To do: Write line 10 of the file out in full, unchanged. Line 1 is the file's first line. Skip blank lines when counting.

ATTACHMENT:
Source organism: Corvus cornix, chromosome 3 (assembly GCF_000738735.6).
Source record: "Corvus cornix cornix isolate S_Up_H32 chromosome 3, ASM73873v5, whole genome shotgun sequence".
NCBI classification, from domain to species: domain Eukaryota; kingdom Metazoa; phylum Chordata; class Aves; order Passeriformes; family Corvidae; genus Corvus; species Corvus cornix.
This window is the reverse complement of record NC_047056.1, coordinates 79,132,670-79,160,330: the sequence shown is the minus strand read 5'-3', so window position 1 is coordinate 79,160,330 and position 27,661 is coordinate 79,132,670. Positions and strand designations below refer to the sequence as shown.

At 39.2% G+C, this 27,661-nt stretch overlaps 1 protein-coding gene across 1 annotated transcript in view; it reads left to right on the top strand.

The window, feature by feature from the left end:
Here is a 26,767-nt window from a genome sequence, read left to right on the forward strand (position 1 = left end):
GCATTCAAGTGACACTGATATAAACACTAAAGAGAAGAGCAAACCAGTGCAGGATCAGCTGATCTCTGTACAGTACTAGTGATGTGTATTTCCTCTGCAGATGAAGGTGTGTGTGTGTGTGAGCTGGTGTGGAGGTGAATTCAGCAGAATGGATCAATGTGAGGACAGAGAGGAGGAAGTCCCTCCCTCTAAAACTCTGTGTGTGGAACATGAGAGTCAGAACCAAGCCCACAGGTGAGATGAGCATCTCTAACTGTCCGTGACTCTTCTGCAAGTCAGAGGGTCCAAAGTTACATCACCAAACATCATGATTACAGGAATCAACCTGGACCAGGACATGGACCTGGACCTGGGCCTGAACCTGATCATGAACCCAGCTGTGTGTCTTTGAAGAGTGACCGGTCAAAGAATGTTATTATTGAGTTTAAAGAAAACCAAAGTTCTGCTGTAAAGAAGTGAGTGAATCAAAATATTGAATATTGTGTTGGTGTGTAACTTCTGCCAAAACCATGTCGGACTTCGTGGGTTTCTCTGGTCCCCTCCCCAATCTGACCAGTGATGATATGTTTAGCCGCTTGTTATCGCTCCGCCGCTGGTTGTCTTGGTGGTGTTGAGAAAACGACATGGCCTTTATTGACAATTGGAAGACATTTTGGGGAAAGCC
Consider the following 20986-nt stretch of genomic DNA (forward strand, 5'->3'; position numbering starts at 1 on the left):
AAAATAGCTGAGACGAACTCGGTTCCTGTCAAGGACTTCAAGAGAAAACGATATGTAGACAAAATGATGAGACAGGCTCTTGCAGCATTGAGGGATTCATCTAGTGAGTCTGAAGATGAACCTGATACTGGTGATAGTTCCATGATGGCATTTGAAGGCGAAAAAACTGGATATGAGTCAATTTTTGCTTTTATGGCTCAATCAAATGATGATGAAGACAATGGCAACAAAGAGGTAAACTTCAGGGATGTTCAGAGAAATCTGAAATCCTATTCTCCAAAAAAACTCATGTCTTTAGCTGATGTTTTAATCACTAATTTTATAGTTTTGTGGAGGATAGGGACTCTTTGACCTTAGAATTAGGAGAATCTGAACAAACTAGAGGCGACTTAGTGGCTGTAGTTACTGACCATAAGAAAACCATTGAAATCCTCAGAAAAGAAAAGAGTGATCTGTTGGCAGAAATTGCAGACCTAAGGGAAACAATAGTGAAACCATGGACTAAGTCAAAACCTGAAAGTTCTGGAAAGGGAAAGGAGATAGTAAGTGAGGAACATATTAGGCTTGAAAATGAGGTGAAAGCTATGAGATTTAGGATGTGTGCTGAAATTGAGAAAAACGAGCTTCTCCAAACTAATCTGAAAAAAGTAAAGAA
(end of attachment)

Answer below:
AAAATAGCTGAGACGAACTCGGTTCCTGTCAAGGACTTCAAGAGAAAACGATATGTAGACAAAATGATGAGACAGGCTCTTGCAGCATTGAGGGATTCATCTAGTGAGTCTGAAGATGAACCTGATACTGGTGATAGTTCCATGATGGCATTTGAAGGCGAAAAAACTGGATATGAGTCAATTTTTGCTTTTATGGCTCAATCAAATGATGATGAAGACAATGGCAACAAAGAGGTAAACTTCAGGGATGTTCAGAGAAATCTGAAATCCTATTCTCCAAAAAAACTCATGTCTTTAGCTGATGTTTTAATCACTAATTTTATAGTTTTGTGGAGGATAGGGACTCTTTGACCTTAGAATTAGGAGAATCTGAACAAACTAGAGGCGACTTAGTGGCTGTAGTTACTGACCATAAGAAAACCATTGAAATCCTCAGAAAAGAAAAGAGTGATCTGTTGGCAGAAATTGCAGACCTAAGGGAAACAATAGTGAAACCATGGACTAAGTCAAAACCTGAAAGTTCTGGAAAGGGAAAGGAGATAGTAAGTGAGGAACATATTAGGCTTGAAAATGAGGTGAAAGCTATGAGATTTAGGATGTGTGCTGAAATTGAGAAAAACGAGCTTCTCCAAACTAATCTGAAAAAAGTAAAGAA